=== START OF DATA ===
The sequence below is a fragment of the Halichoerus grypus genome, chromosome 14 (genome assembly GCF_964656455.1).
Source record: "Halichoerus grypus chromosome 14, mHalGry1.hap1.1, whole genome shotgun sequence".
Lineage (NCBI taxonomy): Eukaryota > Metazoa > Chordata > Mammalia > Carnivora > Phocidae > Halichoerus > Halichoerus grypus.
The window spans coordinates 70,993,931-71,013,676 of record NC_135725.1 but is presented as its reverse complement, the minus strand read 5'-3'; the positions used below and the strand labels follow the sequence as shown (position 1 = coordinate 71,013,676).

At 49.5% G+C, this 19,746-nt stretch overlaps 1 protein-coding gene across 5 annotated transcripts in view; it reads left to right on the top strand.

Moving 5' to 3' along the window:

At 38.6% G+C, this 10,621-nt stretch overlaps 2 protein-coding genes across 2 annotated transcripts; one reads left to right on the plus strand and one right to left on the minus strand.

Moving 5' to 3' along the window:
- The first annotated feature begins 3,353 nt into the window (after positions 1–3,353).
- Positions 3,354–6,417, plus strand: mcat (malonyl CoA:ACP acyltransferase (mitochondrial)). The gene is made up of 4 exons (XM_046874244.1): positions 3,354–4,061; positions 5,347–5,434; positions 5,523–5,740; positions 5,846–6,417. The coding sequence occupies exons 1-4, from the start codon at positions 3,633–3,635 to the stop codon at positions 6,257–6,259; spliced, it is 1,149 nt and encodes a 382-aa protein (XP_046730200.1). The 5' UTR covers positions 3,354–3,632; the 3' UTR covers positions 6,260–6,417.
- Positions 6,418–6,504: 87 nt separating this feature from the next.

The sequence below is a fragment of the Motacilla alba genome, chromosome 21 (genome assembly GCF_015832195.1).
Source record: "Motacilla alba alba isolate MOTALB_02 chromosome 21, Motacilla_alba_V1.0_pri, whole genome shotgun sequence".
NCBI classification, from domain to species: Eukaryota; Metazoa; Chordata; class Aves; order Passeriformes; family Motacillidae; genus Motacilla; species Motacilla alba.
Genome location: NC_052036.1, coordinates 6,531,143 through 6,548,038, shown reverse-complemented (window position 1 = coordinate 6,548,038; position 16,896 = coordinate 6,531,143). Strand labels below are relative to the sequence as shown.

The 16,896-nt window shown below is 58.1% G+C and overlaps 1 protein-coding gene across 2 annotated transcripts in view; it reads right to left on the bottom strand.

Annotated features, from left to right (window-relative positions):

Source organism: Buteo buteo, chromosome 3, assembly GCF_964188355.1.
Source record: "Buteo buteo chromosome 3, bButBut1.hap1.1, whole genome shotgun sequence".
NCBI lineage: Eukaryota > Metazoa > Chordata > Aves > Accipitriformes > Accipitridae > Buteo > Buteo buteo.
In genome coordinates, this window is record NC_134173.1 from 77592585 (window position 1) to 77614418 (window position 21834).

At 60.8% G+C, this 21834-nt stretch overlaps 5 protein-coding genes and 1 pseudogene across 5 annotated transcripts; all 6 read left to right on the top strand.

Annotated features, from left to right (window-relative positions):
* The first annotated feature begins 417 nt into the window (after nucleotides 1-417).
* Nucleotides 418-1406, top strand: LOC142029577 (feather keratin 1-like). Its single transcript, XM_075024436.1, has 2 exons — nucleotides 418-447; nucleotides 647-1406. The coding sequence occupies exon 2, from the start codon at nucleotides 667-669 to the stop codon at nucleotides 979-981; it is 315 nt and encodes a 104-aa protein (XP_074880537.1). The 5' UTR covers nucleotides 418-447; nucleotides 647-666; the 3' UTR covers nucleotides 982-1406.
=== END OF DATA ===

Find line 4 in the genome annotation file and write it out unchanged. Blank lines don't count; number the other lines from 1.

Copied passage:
The window spans coordinates 70,993,931-71,013,676 of record NC_135725.1 but is presented as its reverse complement, the minus strand read 5'-3'; the positions used below and the strand labels follow the sequence as shown (position 1 = coordinate 71,013,676).